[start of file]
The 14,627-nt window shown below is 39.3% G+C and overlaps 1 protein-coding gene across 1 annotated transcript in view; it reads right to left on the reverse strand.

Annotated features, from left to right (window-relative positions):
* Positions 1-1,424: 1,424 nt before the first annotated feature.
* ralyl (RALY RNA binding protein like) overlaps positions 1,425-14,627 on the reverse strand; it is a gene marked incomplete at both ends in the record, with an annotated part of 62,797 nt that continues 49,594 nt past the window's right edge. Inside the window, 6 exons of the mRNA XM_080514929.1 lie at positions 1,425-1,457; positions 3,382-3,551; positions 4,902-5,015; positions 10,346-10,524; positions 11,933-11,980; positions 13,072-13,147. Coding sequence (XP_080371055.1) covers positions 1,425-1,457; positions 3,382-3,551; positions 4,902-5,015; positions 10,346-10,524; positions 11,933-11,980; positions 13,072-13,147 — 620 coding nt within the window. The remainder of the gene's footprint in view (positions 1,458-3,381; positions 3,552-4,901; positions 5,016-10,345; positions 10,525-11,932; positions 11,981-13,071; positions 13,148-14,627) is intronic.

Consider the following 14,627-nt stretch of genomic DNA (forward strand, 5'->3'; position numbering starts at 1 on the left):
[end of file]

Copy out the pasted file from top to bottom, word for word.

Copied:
The 14,627-nt window shown below is 39.3% G+C and overlaps 1 protein-coding gene across 1 annotated transcript in view; it reads right to left on the reverse strand.

Annotated features, from left to right (window-relative positions):
* Positions 1-1,424: 1,424 nt before the first annotated feature.
* ralyl (RALY RNA binding protein like) overlaps positions 1,425-14,627 on the reverse strand; it is a gene marked incomplete at both ends in the record, with an annotated part of 62,797 nt that continues 49,594 nt past the window's right edge. Inside the window, 6 exons of the mRNA XM_080514929.1 lie at positions 1,425-1,457; positions 3,382-3,551; positions 4,902-5,015; positions 10,346-10,524; positions 11,933-11,980; positions 13,072-13,147. Coding sequence (XP_080371055.1) covers positions 1,425-1,457; positions 3,382-3,551; positions 4,902-5,015; positions 10,346-10,524; positions 11,933-11,980; positions 13,072-13,147 — 620 coding nt within the window. The remainder of the gene's footprint in view (positions 1,458-3,381; positions 3,552-4,901; positions 5,016-10,345; positions 10,525-11,932; positions 11,981-13,071; positions 13,148-14,627) is intronic.

Consider the following 14,627-nt stretch of genomic DNA (forward strand, 5'->3'; position numbering starts at 1 on the left):